What does it take to prepare oneself to speak in front of millions of people? I realize many people never face such a prospect and most decline to speak before even a small audience. I learned recently that the notion of such a presentation must be extremely intimidating to many because the most common question I received after my appearance on Today was, “You seem so relaxed Meg. Weren’t you nervous speaking in front of so many people?”
What a difference a week can make. Last week I was on Today. This week? Jury duty. All lawyers (including this one) share a secret fantasy about jury duty. We imagine that the minute we arrive to the courthouse, we would announce that we are practicing attorneys and the court clerk would respond with apologetic surprise, “Well, why didn’t you let us know that before making the effort to come? We will be happy to excuse you immediately.” Alas, the reality is somewhat different.
And so, as I sat with a crowd of similarly summoned people listening to the Assignment Judge welcome us all to our civic duty, something in her speech got me thinking: “I know that receiving a juror request notice is only slightly better than receiving a bill after the holidays, and that unlike your typical routine, the obligation to be here is out of your control, so you might as well make the most of it….”
There was that word: CONTROL. I had always thought that the notion of having control was the equivalent of having freedom: I could choose what friends I wanted, the schools I wanted to apply to, the profession I wished to have, and the town in which I wished to live. Having control meant also that I could hide my hands in my pockets or shove them behind my back before taking a photo.
But somewhere along the way, I realized when it came to how others viewed me, I didn’t feel free. I couldn’t control others. I couldn’t make someone date me who wasn’t interested, couldn’t deflect the stares, and certainly couldn’t stop others from taking one look and pitying me. Sometimes I used to believe that if I stared back at someone intensely, I could somehow force them to turn their attention away from me. How ridiculously naïve! One thing was certain. I realized that the more I cared what others thought of me, the more miserable I became. During this period I was asked to run some live training sessions at work for the first time. Not surprisingly, I crumbled, painfully consumed with how I was being perceived by the very co-workers I was supposed to be instructing.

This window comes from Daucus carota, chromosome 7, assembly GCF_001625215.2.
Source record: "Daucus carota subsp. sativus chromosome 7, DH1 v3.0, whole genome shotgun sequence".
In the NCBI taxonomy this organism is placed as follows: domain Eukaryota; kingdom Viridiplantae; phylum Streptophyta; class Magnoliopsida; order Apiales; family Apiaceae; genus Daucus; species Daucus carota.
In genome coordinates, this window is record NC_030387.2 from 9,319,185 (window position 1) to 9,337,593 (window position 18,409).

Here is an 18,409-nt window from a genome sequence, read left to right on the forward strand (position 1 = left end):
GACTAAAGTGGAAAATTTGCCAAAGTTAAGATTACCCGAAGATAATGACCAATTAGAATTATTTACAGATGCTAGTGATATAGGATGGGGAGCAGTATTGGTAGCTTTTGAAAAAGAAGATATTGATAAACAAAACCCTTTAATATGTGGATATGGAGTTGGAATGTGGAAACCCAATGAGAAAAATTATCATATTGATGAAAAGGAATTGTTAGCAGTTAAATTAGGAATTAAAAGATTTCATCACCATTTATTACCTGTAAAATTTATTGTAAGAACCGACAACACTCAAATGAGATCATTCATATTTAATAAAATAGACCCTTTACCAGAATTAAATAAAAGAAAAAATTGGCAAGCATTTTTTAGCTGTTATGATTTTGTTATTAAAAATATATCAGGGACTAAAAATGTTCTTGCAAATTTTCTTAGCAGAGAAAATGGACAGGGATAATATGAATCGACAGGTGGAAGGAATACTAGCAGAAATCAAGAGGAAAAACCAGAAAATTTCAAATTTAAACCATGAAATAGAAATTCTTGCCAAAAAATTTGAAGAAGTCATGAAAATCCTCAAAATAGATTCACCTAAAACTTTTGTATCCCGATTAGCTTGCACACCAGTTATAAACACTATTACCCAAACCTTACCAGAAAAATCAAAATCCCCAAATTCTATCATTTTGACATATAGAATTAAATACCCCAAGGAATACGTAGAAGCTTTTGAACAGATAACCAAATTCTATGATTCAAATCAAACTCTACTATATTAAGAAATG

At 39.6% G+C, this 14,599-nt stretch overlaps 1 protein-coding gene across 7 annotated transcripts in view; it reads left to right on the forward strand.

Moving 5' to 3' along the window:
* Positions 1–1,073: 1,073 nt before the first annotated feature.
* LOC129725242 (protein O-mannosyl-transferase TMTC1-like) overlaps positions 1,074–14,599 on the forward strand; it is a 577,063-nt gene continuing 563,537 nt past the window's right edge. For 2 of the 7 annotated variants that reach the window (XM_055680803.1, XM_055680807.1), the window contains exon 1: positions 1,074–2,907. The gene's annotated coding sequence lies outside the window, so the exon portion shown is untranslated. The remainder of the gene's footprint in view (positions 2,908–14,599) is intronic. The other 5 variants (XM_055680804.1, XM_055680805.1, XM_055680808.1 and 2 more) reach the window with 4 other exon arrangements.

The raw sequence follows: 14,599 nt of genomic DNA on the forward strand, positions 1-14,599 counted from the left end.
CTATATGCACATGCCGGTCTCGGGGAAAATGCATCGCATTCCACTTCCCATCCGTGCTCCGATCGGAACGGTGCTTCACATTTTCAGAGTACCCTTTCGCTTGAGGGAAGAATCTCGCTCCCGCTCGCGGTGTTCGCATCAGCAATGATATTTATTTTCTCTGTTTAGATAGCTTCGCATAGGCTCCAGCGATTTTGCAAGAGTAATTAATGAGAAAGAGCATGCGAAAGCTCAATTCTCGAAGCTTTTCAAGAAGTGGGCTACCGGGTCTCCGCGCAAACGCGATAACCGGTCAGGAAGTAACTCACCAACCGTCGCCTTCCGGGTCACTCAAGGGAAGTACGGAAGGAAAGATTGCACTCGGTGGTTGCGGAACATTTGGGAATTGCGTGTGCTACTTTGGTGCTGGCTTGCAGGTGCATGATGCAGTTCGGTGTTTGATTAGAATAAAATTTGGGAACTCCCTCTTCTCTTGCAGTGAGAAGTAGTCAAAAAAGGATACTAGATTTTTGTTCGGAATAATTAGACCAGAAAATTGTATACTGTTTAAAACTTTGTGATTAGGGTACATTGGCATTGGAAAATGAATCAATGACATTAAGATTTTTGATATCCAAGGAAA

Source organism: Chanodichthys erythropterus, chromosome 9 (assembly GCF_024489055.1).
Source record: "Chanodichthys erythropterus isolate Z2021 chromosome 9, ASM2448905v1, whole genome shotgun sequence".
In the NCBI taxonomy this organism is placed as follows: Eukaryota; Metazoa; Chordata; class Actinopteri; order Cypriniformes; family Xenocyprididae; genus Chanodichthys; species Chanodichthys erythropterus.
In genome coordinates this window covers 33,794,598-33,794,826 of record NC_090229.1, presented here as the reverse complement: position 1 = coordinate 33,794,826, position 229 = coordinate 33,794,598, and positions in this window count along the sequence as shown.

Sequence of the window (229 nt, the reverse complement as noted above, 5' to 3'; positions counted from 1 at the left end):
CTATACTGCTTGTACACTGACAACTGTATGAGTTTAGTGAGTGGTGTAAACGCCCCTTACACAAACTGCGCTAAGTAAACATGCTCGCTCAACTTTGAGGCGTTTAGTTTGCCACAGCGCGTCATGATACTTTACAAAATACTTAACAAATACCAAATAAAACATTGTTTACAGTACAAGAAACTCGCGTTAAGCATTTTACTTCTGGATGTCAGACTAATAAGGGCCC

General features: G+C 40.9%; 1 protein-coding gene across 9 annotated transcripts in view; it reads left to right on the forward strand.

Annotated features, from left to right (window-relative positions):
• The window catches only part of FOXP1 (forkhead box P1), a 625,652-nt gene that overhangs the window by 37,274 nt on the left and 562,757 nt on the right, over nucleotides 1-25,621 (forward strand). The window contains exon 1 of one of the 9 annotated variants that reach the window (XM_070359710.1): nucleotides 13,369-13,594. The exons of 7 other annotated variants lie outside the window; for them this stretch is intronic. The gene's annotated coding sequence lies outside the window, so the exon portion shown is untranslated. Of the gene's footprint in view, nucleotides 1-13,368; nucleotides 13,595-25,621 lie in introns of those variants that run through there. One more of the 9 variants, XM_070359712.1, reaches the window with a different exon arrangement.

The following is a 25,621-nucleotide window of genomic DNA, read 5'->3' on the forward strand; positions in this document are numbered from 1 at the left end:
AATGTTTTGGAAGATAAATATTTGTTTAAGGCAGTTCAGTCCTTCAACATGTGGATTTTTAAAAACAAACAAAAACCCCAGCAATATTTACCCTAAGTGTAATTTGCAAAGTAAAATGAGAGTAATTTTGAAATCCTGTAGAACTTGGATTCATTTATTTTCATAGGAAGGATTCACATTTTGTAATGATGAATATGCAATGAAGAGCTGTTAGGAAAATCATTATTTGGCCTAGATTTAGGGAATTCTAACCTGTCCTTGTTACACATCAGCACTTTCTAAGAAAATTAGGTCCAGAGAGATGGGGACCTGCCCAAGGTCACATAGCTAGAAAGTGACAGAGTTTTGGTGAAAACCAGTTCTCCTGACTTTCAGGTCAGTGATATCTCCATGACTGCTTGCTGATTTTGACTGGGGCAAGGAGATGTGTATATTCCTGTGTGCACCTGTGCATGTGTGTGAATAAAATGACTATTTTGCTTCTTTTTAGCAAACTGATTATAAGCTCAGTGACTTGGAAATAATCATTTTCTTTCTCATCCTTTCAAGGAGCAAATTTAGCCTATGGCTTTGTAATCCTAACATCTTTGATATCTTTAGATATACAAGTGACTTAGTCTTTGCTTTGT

And then one hot and humid summer day, a few years before I met my husband John, I was walking to work in New York City. Two young men were walking together in the other direction, seemingly friends. As they passed me, the taller of the two said in a booming voice, “Hey, Mike. Did you see that girl’s hands? What a freak!” At this point, his friend said, just as loudly, “Yeah, but who cares. She’s really pretty.” I had to duck into a coffee shop nearby and sit down to catch my breath. It was an important, revealing moment for me. I reflected on the exchange, and became newly enlightened. Worrying about what others thought of me was pointless. I am who I am, and no matter what I look like, people will make their own impressions. Without any input from me, even two friends could have polar opposite opinions of me. There was nothing I could do about that; it was out of my control.
From that point on, I changed. I was able to travel the country for work and speak to any group, large or small. I stopped worrying if someone I was meeting was overly focused on my condition. I found my freedom not through control, but by letting go. And when given the incredible opportunity to appear on Today, I could accept because I had long ago let go of being concerned with what others thought of me, two fingers, two toes and all.
The day of the Today interview, as I walked from the Green Room to the studio with Lauren, the NBC producer, at my side, she turned to me and asked, “Meg, how are your nerves, are they in check?” “I am looking forward to this!” I replied with a smile. After all, I knew that the only person I could control once I arrived on that couch was me. “And we are live….” I heard someone say. “Bring it on!” I thought.